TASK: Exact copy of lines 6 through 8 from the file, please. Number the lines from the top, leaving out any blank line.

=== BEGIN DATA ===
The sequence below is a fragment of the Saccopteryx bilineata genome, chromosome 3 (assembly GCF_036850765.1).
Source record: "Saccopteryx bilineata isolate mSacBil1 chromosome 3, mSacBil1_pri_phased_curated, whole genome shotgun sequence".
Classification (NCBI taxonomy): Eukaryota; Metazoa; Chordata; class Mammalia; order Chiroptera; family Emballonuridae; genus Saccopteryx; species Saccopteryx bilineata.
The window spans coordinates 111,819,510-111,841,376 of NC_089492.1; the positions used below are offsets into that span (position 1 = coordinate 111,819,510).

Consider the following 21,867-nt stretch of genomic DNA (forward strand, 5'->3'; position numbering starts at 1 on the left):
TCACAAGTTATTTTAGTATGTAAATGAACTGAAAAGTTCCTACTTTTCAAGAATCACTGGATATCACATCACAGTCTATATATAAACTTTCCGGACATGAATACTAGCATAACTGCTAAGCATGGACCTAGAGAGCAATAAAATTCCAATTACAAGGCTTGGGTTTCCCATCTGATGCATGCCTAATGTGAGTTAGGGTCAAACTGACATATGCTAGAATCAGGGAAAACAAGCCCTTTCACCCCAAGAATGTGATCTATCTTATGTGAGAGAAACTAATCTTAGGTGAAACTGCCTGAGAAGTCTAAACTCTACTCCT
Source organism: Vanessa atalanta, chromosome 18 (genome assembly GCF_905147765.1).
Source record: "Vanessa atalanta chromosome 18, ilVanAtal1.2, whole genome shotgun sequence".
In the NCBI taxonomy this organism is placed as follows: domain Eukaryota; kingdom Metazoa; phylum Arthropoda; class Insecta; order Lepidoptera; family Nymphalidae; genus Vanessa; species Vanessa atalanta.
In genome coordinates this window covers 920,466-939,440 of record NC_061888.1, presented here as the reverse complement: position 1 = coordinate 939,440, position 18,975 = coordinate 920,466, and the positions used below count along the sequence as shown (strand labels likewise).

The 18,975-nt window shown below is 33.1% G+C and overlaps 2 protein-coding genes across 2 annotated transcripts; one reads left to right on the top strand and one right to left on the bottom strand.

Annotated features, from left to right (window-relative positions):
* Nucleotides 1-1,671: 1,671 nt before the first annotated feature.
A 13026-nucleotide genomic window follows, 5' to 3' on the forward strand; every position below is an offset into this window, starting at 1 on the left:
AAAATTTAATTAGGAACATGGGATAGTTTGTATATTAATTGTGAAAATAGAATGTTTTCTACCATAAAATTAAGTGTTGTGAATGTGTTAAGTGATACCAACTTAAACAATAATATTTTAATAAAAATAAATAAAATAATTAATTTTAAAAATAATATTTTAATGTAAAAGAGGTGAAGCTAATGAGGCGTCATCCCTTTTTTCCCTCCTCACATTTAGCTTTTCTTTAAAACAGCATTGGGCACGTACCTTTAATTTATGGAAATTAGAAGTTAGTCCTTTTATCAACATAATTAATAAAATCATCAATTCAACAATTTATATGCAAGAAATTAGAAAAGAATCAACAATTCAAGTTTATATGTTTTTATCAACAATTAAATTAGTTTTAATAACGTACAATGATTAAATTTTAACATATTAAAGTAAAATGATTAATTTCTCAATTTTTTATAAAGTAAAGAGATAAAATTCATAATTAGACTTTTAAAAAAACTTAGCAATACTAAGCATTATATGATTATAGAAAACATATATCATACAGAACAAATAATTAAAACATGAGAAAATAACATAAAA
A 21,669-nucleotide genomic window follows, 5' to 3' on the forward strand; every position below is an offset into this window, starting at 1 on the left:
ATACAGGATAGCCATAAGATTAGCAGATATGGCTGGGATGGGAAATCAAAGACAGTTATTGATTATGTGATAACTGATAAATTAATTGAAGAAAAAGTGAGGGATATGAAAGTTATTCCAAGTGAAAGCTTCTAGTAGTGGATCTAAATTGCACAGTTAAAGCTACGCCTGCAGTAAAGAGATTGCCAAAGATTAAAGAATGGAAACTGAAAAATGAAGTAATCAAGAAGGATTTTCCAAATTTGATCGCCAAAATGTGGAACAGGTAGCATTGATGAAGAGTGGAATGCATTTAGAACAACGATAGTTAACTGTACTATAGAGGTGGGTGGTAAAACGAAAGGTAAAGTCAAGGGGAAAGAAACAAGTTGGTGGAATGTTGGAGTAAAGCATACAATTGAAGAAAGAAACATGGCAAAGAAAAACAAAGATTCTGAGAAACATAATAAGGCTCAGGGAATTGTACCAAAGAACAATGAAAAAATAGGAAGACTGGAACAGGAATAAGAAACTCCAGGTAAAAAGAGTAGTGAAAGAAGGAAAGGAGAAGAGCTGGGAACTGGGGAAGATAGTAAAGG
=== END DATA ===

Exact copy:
TCACAAGTTATTTTAGTATGTAAATGAACTGAAAAGTTCCTACTTTTCAAGAATCACTGGATATCACATCACAGTCTATATATAAACTTTCCGGACATGAATACTAGCATAACTGCTAAGCATGGACCTAGAGAGCAATAAAATTCCAATTACAAGGCTTGGGTTTCCCATCTGATGCATGCCTAATGTGAGTTAGGGTCAAACTGACATATGCTAGAATCAGGGAAAACAAGCCCTTTCACCCCAAGAATGTGATCTATCTTATGTGAGAGAAACTAATCTTAGGTGAAACTGCCTGAGAAGTCTAAACTCTACTCCT
Source organism: Vanessa atalanta, chromosome 18 (genome assembly GCF_905147765.1).
Source record: "Vanessa atalanta chromosome 18, ilVanAtal1.2, whole genome shotgun sequence".